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Kurdish rivalry delays victory in Sinjar

Kurdish forces celebrated a joint victory at Kobani, but they have become rivals in the fight against the Islamic State in the Mount Sinjar area.
Kurdish peshmerga fighters ride their vehicles along a road on Mount Sinjar December 22, 2014. On Sunday, Kurdish and Yazidi fighters battled to take the Sinjar back from Islamic State after breaking a months-long siege of the mountain above it. Seizing the town would restore the majority of territory Iraq's Kurds lost in Islamic State's surprise offensive in August. Picture taken December 22, 2014. REUTERS/Stringer (IRAQ - Tags: POLITICS CIVIL UNREST CONFLICT) - RTR4J2WC

After the liberation of Kobani from the Islamic State (IS), which was achieved following a 134-day Kurdish resistance, the focus is now on Mount Sinjar, the Yazidi area on Iraq’s border with Syria. Cooperation between Kurdish forces in Kobani in the Sinjar region has been replaced by bitter rivalry, which is delaying the liberation of the area.

Yazidis, who speak Kurdish, live in various settlements on the foothills of the Sinjar Mountains, about 120 kilometers (74.5 miles) west of Mosul. While roughly 300,000 Yazidis live in Iraq, it is estimated — exact figures are not available — that the number of Yazidis totals 700,000-800,000 worldwide including those living in Syria, Turkey, Germany, Russia, Belarus, Armenia and Georgia. For the Yazidis, who have been under pressure for a long time to convert or at least to submit to the established order, the Sinjar Mountain range is their only refuge.

Former Iraqi President Saddam Hussein had forced the evacuation of the villages in the foothills of the Sinjar Mountains by moving the Yazidis to settlements called "mucemma." Sinjar, which was referred to by the 2005 Iraqi Constitution as a disputed area whose status had to be defined with a census and referendums, had come under the Kurdish peshmerga forces after the US invasion in 2003 and regained its Kurdish identity. But the identity conflict in the Arab, Kurdish and Yazidi triangle was never reconciled. The Kurdish-language courses that the Kurdistan Democratic Party (KDP) organized in Sinjar were strongly criticized by the Baathist Yazidis.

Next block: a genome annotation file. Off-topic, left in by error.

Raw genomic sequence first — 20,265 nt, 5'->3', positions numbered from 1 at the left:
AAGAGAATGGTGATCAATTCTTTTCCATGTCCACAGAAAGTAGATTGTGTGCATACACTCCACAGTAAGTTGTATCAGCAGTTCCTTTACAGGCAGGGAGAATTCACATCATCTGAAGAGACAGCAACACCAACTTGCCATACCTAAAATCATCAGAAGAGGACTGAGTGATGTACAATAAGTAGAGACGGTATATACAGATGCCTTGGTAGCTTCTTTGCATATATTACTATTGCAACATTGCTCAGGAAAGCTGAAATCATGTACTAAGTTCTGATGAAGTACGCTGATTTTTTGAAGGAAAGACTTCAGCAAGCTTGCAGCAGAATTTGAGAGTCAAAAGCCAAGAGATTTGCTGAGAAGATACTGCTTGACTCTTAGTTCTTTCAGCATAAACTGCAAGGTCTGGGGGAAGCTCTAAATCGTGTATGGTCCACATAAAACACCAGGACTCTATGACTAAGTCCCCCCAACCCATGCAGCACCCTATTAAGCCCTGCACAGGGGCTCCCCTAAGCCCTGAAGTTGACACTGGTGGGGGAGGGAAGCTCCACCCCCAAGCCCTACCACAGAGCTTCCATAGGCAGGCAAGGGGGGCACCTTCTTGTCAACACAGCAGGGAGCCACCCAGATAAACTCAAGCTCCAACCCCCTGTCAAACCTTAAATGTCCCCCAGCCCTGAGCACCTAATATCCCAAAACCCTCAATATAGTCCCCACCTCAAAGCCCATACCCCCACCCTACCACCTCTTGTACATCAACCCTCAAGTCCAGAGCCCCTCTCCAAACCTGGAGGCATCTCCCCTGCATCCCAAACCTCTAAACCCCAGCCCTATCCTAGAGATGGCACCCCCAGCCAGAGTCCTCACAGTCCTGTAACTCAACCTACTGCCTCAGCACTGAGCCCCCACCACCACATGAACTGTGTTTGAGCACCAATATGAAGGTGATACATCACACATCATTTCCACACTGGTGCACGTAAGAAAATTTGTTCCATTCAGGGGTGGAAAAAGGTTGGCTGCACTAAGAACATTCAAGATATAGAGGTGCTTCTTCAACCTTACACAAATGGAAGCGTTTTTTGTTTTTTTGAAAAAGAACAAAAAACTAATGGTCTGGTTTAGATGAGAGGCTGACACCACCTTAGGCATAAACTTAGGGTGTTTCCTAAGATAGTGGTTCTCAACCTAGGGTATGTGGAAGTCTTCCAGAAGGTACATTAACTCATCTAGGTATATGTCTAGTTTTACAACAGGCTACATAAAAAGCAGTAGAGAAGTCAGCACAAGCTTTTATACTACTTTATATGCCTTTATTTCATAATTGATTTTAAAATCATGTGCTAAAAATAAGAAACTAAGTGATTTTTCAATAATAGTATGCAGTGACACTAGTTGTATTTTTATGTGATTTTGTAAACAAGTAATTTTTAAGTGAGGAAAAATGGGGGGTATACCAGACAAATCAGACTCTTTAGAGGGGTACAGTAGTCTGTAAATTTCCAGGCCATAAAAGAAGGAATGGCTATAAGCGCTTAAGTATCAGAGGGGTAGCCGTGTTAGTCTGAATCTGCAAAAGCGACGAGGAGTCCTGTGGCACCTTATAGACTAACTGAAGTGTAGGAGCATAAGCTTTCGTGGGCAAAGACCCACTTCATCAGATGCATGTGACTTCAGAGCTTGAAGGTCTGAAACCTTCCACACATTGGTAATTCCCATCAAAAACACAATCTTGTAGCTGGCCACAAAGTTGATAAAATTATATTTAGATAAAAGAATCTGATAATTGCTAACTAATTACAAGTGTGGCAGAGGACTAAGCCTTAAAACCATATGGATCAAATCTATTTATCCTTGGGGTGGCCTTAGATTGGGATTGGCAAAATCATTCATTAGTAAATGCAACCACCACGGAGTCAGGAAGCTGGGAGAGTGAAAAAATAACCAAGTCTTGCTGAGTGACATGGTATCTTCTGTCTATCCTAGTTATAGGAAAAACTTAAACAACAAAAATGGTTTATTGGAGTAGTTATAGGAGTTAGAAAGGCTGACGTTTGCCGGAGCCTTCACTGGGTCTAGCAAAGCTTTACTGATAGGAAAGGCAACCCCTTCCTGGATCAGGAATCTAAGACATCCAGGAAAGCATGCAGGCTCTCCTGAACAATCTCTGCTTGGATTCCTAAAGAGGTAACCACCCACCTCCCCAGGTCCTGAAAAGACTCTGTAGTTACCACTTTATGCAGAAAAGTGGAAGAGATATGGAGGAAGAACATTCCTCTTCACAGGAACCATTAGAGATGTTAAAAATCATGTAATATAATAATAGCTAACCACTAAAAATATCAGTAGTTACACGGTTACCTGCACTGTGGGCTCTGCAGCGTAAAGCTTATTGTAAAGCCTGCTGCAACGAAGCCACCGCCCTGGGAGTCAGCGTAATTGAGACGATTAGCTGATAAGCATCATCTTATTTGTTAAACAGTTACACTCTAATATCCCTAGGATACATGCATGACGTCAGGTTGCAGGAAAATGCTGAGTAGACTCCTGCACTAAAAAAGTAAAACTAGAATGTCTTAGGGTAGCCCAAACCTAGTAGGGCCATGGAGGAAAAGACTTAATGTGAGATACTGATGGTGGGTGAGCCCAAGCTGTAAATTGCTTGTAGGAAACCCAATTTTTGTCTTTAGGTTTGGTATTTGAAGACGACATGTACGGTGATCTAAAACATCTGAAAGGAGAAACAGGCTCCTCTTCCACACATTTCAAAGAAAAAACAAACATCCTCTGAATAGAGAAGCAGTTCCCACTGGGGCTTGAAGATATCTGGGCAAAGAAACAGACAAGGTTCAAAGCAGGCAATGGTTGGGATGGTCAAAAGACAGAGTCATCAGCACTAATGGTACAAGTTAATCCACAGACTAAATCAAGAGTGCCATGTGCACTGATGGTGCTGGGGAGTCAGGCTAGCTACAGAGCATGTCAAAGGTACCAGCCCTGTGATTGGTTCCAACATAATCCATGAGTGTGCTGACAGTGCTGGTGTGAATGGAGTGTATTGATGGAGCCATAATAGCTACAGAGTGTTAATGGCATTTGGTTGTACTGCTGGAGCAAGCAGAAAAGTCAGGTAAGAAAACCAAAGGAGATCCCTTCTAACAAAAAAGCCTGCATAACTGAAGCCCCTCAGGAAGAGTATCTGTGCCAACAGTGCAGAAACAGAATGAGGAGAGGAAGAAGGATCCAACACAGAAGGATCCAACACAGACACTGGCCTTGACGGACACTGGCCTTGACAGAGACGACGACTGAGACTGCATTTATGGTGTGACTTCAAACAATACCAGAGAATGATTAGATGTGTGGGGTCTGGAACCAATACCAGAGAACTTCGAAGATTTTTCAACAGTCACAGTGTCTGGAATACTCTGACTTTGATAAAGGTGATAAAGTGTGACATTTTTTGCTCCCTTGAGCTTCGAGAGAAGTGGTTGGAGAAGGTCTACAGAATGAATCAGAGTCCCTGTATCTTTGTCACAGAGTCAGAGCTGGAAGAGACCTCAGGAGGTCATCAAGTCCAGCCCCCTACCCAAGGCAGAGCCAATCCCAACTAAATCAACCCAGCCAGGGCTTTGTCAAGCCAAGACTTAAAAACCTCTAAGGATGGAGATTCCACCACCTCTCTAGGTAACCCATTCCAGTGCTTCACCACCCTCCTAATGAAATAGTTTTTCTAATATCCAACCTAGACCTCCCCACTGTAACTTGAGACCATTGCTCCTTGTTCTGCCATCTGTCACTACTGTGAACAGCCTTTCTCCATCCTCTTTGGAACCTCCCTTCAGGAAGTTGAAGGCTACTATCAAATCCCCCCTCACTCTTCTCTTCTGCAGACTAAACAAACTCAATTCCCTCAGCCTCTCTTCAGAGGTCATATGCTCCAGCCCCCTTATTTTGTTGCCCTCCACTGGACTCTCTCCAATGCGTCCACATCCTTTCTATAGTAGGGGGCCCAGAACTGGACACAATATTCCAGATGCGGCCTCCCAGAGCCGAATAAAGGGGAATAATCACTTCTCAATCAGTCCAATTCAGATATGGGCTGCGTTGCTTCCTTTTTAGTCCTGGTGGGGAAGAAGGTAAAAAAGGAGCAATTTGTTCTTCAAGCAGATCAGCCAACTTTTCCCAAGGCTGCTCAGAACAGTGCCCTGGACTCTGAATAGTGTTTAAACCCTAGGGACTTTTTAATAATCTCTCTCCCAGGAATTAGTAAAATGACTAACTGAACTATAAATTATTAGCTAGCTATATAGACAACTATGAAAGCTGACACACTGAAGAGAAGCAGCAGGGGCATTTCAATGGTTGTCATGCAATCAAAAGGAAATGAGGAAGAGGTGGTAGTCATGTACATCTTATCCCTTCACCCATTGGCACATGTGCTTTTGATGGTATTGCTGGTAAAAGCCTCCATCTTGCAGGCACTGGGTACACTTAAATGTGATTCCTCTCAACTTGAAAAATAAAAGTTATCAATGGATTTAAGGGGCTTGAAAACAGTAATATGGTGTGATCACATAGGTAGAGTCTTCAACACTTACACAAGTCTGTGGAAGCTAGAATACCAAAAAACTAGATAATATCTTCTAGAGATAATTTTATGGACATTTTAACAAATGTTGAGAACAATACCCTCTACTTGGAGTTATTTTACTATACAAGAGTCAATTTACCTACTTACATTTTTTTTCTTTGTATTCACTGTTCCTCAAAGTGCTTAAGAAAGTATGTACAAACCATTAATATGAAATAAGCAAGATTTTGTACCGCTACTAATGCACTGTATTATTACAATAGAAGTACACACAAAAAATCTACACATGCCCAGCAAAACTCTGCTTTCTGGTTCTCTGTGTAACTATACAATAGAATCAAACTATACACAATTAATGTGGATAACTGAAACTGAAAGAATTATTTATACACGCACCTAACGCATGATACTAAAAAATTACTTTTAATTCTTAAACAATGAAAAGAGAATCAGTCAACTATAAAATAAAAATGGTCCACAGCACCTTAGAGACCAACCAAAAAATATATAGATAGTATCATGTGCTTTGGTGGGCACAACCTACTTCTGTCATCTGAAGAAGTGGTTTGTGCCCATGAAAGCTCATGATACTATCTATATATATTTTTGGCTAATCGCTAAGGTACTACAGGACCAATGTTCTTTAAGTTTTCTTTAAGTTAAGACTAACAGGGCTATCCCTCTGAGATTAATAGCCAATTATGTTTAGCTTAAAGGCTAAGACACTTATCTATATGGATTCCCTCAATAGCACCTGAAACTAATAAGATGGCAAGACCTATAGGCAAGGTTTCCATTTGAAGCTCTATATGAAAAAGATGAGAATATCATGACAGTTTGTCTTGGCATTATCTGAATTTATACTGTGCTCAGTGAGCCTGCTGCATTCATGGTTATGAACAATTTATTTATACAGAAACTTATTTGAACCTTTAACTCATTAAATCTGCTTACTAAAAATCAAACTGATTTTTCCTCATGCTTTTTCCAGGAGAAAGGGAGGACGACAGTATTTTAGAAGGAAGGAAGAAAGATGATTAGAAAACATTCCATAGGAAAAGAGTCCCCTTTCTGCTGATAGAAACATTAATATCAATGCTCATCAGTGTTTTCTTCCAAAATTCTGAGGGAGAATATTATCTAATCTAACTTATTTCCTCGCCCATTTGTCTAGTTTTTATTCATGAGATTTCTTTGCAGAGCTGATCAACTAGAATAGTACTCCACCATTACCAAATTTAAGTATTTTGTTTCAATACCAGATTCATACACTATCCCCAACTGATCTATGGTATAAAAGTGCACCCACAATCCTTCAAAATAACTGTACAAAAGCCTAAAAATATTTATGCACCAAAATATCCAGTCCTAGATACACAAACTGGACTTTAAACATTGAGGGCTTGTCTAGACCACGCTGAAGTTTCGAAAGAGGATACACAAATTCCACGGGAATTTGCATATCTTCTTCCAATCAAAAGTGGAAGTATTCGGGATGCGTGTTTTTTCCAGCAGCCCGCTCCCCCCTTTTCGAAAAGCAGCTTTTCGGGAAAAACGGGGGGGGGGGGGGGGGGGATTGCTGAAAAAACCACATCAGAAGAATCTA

On Aug. 3, 2014, unexpected disengagement of peshmerga forces from clashes with IS in Sinjar seriously tarnished the prestige of the president of the Kurdistan Regional Government (KRG) and the chairman of the KDP, Massoud Barzani.

Barzani now wants to return as the liberator of Mount Sinjar, but he has no intention of sharing the glory with the rising star of the region, the Kurdistan Workers Party (PKK). Barzani also does not want Yazidi self-defense forces under control of the PKK to be an alternative to his peshmerga forces.

Barzani launched on Dec. 19, 2014, an offensive to liberate Sinjar, a week after the Yazidis celebrated the holy day of Cejna Ezi, which is observed every second Friday of December.

When Barzani went to the Sinjar Mountains on Dec. 21 to declare victory, the villages that had been under intermittent IS control were in the hands of Kurdish forces, but only 25% of the Sinjar town center was liberated at that time. The People's Defense Forces (HPG), the PKK’s armed wing, when realizing that the peshmerga forces had acted without informing them, mobilized its women's force, YJA Star; Rojava’s People's Protection Units (YPG) and its women's wing, YPJ; the Sinjar Resistance Forces (YBS) and its women's wing, YBJ Star, which was trained and armed by the PKK; and other Yazidi popular defense units.

The incomplete Sinjar operation lowered the credibility of the KDP among the Yazidis. Subsequently, an argument erupted about giving Sinjar area the status of canton.

Barzani’s KDP feared that a canton might be an alternative to the existing structure, under PKK guidance, and vehemently opposed the idea. The Yazidis, on the other hand, insisted on self-governance and their own defense forces to prevent further massacres.

On Jan. 14-15, 210 Yazidi notables met at the Sinjar Mountains and declared the establishment of a constituent assembly, whose current 27 members will total 80 after the refugees return.